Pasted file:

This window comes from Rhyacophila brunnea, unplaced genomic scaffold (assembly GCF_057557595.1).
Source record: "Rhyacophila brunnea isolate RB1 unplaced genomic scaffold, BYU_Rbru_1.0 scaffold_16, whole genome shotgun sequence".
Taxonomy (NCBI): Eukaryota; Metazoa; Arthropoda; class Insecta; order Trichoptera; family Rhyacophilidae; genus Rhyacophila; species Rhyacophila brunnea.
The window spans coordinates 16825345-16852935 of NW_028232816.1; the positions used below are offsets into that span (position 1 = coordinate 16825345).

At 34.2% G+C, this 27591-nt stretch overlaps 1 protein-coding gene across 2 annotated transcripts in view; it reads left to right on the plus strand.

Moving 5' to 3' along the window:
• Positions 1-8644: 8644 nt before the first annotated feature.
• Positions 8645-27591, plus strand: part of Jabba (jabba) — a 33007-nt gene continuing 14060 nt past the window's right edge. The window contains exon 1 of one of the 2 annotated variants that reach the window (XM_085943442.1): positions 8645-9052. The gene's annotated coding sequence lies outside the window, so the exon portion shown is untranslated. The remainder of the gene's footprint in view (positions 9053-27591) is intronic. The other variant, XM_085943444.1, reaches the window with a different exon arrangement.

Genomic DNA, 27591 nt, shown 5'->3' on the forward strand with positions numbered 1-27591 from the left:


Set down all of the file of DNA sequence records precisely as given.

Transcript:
This window comes from Rhyacophila brunnea, unplaced genomic scaffold (assembly GCF_057557595.1).
Source record: "Rhyacophila brunnea isolate RB1 unplaced genomic scaffold, BYU_Rbru_1.0 scaffold_16, whole genome shotgun sequence".
Taxonomy (NCBI): Eukaryota; Metazoa; Arthropoda; class Insecta; order Trichoptera; family Rhyacophilidae; genus Rhyacophila; species Rhyacophila brunnea.
The window spans coordinates 16825345-16852935 of NW_028232816.1; the positions used below are offsets into that span (position 1 = coordinate 16825345).

At 34.2% G+C, this 27591-nt stretch overlaps 1 protein-coding gene across 2 annotated transcripts in view; it reads left to right on the plus strand.

Moving 5' to 3' along the window:
• Positions 1-8644: 8644 nt before the first annotated feature.
• Positions 8645-27591, plus strand: part of Jabba (jabba) — a 33007-nt gene continuing 14060 nt past the window's right edge. The window contains exon 1 of one of the 2 annotated variants that reach the window (XM_085943442.1): positions 8645-9052. The gene's annotated coding sequence lies outside the window, so the exon portion shown is untranslated. The remainder of the gene's footprint in view (positions 9053-27591) is intronic. The other variant, XM_085943444.1, reaches the window with a different exon arrangement.

Genomic DNA, 27591 nt, shown 5'->3' on the forward strand with positions numbered 1-27591 from the left: